Book Review: “A Children’s Illustrated History of Presidential Assassination” by Bryan Young

An illustrated history of assassination seems like an odd topic for a children’s book. It seems even stranger when the topic becomes the assassination of the President of the United States. But, let’s face it: In the quest to explore the world around them, kids don’t come equipped with filters for social niceties. Topics that adults consider taboo, such as the death and murder – especially when it applies to the leader of one of the most power nations in the world – are often on a level playing field with the color wheel, multiplication tables, and the alphabet.

“A Children’s Illustrated History of Presidential Assassination” is a book geared toward those difficult discussions. Author Bryan Young simplifies the topic in prose that explains and educates without talking down or being condescending to the audience. Focusing on each of the presidents who was either assassinated or had an attempt made against them, his prose introduces each leader and places them in both an understandable political and historical context. Shying away from a simple list of names and dates, he makes each history lesson engaging and entertaining.

Accompanying the text are illustrations by two artists. Erin Kubinek provides detailed imagery with a simple and comic flair that illustrates key points while complimenting and enhancing the unfolding stories. Some of the drawings are a little gruesome, but that only helps the audience to understand how messy the topic truly is. The second artist is Scout Young, the author’s daughter, who adds a presidential portrait from the point of view of the book’s intended audience. Her drawings add a degree of whimsy to an interpretation of how she sees the topic, and as one of the inspirations for the book, it’s quite fitting to include her work as a touchstone for children and parents exploring of the darker sides of American history.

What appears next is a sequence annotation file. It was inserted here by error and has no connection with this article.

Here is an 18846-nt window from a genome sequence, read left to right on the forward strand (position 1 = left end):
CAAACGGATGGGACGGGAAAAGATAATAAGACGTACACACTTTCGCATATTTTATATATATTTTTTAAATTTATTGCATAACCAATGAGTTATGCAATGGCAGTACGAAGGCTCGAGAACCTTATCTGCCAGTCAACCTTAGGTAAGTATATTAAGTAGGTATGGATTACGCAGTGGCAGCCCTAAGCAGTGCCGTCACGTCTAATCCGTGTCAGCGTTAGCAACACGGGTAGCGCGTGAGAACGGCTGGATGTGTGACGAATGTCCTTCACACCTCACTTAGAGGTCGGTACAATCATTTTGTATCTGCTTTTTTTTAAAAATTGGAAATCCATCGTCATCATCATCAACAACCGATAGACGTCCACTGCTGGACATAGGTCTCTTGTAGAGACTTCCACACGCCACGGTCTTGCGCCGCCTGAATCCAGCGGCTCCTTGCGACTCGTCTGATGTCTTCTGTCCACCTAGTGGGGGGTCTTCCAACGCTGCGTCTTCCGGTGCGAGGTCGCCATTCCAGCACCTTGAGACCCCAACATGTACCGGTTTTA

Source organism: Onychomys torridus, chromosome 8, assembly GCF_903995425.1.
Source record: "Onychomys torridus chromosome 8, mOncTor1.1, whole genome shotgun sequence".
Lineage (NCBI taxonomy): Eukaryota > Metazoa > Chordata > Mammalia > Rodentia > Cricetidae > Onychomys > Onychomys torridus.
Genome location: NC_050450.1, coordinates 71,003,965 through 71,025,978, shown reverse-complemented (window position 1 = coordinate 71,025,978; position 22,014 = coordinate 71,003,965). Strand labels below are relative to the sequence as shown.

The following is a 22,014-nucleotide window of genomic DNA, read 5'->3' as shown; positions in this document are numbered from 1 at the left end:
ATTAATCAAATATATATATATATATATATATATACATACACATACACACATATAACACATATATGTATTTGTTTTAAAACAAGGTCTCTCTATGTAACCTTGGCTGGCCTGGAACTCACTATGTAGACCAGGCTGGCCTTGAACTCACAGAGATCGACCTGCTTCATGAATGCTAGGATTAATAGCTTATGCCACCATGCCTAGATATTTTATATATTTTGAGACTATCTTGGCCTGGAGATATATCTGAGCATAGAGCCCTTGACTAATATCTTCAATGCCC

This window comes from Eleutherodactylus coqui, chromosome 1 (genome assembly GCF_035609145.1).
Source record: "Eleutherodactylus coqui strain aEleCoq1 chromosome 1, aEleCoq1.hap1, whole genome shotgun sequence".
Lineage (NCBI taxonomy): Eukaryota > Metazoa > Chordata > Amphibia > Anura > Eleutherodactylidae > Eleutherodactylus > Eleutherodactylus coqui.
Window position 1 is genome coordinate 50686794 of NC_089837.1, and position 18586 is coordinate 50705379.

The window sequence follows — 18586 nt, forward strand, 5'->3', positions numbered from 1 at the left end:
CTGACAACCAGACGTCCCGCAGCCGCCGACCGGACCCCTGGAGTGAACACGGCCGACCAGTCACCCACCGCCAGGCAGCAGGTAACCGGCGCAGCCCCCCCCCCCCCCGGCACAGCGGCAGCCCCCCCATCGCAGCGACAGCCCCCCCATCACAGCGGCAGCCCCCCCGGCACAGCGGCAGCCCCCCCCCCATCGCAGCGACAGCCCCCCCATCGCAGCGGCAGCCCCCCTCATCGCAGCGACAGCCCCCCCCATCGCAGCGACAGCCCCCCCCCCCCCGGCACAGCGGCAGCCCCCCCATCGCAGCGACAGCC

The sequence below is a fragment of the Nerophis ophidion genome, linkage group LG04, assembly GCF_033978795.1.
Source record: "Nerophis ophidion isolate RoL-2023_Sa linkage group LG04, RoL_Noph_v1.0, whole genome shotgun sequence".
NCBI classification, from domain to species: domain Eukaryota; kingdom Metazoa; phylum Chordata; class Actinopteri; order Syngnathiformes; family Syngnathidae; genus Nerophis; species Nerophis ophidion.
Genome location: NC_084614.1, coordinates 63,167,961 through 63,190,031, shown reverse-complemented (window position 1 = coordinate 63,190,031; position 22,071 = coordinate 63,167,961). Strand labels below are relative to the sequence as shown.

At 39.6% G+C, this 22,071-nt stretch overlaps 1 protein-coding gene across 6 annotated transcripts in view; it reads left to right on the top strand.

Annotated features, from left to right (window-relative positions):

As a bonus, the book ends with a short story that provides a taste of the author’s fiction style. As a fan of Young’s “Lost at the Con,” both the short story and the history book were a wonderful display of his versatility and talent.

Bryan Young’s “A Children’s Illustrated History of Presidential Assassination” is a book I highly recommend.

A Children's Illustrated History of Presidential Assassination Cover

Day of Infamy

“Yesterday, December 7th, 1941 — a date which will live in infamy — the United States of America was suddenly and deliberately attacked by naval and air forces of the Empire of Japan.”    —President Franklin D. Roosevelt

May the 2,402 American military, 57 American civilian, and 64 Japanese military casualties rest in peace.

This Day in History

October 26th is the 299th day of the year, or the 300th during leap years by the Gregorian calendar. There are 66 days remaining until the end of the year.  I’m also somewhat partial to it.

The following events are sourced from Wikipedia:

1609 – William Sprague, English co-founder of Charlestown, Massachusetts was born. Coincidentally, he died on the same day in 1675.

1774 – The first Continental Congress adjourns in Philadelphia, Pennsylvania.

1775 – King George III goes before Parliament to declare the American colonies in rebellion, and authorized a military response to quell the American Revolution.